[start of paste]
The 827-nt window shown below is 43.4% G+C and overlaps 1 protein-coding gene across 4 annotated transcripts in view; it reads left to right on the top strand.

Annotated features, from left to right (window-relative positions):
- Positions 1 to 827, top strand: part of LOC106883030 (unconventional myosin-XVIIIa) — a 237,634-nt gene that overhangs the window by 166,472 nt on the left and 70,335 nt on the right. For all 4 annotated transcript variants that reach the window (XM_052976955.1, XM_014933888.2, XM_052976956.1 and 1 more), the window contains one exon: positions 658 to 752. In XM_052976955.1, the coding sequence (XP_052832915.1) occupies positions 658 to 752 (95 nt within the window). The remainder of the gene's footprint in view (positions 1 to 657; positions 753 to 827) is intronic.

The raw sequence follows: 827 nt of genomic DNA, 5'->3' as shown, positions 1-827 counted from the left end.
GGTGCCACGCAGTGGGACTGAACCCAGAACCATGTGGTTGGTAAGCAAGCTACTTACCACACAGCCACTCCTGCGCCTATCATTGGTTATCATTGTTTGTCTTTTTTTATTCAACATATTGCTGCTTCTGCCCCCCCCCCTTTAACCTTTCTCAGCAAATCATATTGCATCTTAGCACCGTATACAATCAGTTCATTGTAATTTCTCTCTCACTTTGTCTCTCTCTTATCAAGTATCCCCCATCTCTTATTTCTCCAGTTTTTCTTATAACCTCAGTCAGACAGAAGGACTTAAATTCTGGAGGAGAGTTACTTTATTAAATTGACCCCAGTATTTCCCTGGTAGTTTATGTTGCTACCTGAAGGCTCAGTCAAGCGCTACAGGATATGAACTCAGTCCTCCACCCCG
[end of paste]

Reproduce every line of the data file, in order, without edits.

The 827-nt window shown below is 43.4% G+C and overlaps 1 protein-coding gene across 4 annotated transcripts in view; it reads left to right on the top strand.

Annotated features, from left to right (window-relative positions):
- Positions 1 to 827, top strand: part of LOC106883030 (unconventional myosin-XVIIIa) — a 237,634-nt gene that overhangs the window by 166,472 nt on the left and 70,335 nt on the right. For all 4 annotated transcript variants that reach the window (XM_052976955.1, XM_014933888.2, XM_052976956.1 and 1 more), the window contains one exon: positions 658 to 752. In XM_052976955.1, the coding sequence (XP_052832915.1) occupies positions 658 to 752 (95 nt within the window). The remainder of the gene's footprint in view (positions 1 to 657; positions 753 to 827) is intronic.

The raw sequence follows: 827 nt of genomic DNA, 5'->3' as shown, positions 1-827 counted from the left end.
GGTGCCACGCAGTGGGACTGAACCCAGAACCATGTGGTTGGTAAGCAAGCTACTTACCACACAGCCACTCCTGCGCCTATCATTGGTTATCATTGTTTGTCTTTTTTTATTCAACATATTGCTGCTTCTGCCCCCCCCCCTTTAACCTTTCTCAGCAAATCATATTGCATCTTAGCACCGTATACAATCAGTTCATTGTAATTTCTCTCTCACTTTGTCTCTCTCTTATCAAGTATCCCCCATCTCTTATTTCTCCAGTTTTTCTTATAACCTCAGTCAGACAGAAGGACTTAAATTCTGGAGGAGAGTTACTTTATTAAATTGACCCCAGTATTTCCCTGGTAGTTTATGTTGCTACCTGAAGGCTCAGTCAAGCGCTACAGGATATGAACTCAGTCCTCCACCCCG